By: Rob Roe, Managing Director of Jones Lang LaSalle, Great Lakes Region
Retail businesses are rapidly evolving to remain relevant and competitive in a fast-changing field. According to JLL research, “…digital technology has reshaped—and will continue to reshape—the retail landscape.”
It’s critical that owners, tenants and investors of retail commercial real estate stay up-to-date on emerging trends, and subsequently adapt their space to meet the needs of today’s savvy consumers.
Think you can skip the whole online thing in favor of your physical storefront? In JLL’s white paper Digital Metamorphosis , researchers found that 65% of U.S. shoppers research products and services online before making an in-store purchase. E-commerce has transformed the face of the retail industry, and will continue to do so in the coming years.
4 Key Trends Driving Change in Retail Commercial Real Estate
Below are four leading trends driving change in the commercial real estate retail industry—also featured in JLL’s Digital Metamorphosis. We invite you to visit the white paper for a full listing.
1. E-commerce Pushes Stores to Rethink Space Logistics
According to JLL:
“The influx of e-commerce has completely altered the state of retail.”
To align processes with the popularity of online and mobile shopping, some retailers are shrinking their space to expand “the back room”—to ensure that items are always in stock. A recent article from National Real Estate Investor also emphasized the impact that e-commerce is having on space requirements. The article reported that retailers “… are altering the traditional stores to pull double duty as online fulfillment centers.”
To succeed in today’s fast-paced digital environment, retailers must have a comprehensive, dynamic commercial real estate strategy in place.
2. Shoppers Demand ‘Experiential Retail’
Consumers can enjoy the convenience of online shopping from their homes. Those who shop in-store seek a unique experience that makes it worth the trip. This trend is changing the way retailers determine their office amenities and organize their office layout.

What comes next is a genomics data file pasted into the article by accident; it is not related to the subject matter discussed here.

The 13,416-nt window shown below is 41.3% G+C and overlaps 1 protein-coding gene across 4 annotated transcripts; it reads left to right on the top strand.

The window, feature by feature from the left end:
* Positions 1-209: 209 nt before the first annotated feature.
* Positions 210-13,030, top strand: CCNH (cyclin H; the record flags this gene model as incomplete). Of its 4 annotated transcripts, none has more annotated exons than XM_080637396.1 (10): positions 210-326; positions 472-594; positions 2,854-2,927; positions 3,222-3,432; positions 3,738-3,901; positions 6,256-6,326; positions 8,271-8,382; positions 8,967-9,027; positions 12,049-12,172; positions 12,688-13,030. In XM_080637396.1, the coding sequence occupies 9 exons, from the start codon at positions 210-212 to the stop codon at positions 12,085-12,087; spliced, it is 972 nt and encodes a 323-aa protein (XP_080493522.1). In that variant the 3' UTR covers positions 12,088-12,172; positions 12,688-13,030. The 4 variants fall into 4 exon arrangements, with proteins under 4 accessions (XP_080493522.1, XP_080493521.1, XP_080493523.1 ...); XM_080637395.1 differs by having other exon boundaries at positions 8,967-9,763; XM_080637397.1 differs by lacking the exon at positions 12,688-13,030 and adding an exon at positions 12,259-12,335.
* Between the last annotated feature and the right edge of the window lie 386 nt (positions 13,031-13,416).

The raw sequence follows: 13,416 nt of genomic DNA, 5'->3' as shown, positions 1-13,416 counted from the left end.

In JLL’s white paper, researchers point to The Apple Store’s Genius Bar as an example that “offers hands-on troubleshooting where customers can interact with friendly, Apple- trained technical experts at a uniquely designed space in the store.”
3. Extinct Categories Leave Vacant Space
Some products can be easily replaced using new technologies; these retailers are slowly dwindling in number. For example, office supply retailers are struggling to remain relevant in a paperless world. Consumers continue to debate whether bookstores will continue to perform in the coming years.
Because some retailers may become extinct, there is an opportunity to fill these vacant spaces. Health retailers and fitness centers are expected to grow and possibly begin to fill these vacancies.
4. Sales Tax May Extend to Online Retailers
Sales tax can only be collected from retailers who have an in-state location, under the current law. But, changes may be coming. In fact, if approved, the Marketplace Fairness Act “would allow states and the District of Columbia to collect sales tax from retailers regardless of if they have a physical presence, such as stores or distribution centers, or not, in an online customer’s state,” according to JLL .
Eventually, sales tax may extend to include online retailers nationally. Experts don’t expect this change to make a significant impact on e-commerce sales; however, it may drive some customers away.
The retail industry is in the midst of a metamorphosis—the impact of which is being felt across the commercial real estate landscape.
Retailers are rethinking their in-store strategies and shifting more focus on large distribution centers to accommodate for online sales. JLL researchers conducted a survey in 2012, which found “companies with growing space needs in their distribution centers outnumbers those with shrinking needs by a factor of about three.”
JLL’s newly released Warehouse Demand Study also reported that the retail industry emerged as the leading source of industrial requirements (139) nationally during the summer of 2013. Following Q3, JLL ranked e-commerce among the top three industries seeking space in the Northeast and Midwest markets. It’s clear that e-commerce is driving strong growth in the industrial sector. Beyond a new emphasis on distribution, retailers must also tailor in-store design and layout to appease the experiential shopper.
How has your retail space evolved to accommodate for the growth in e-commerce? Please feel free to share in the comments below.
Are you a retail property owner, investor or tenant? Please contact us at email@example.com for more information.
Download the full white paper—Digital Metamorphosis: 10 Trends That Are Transforming the Retail Landscape.
About the Author
As managing director, Rob’s responsibilities include real estate transaction representation and consulting services for Jones Lang LaSalle. View Rob’s full bio to read up on his experience and recent transactions, or connect with him on LinkedIn.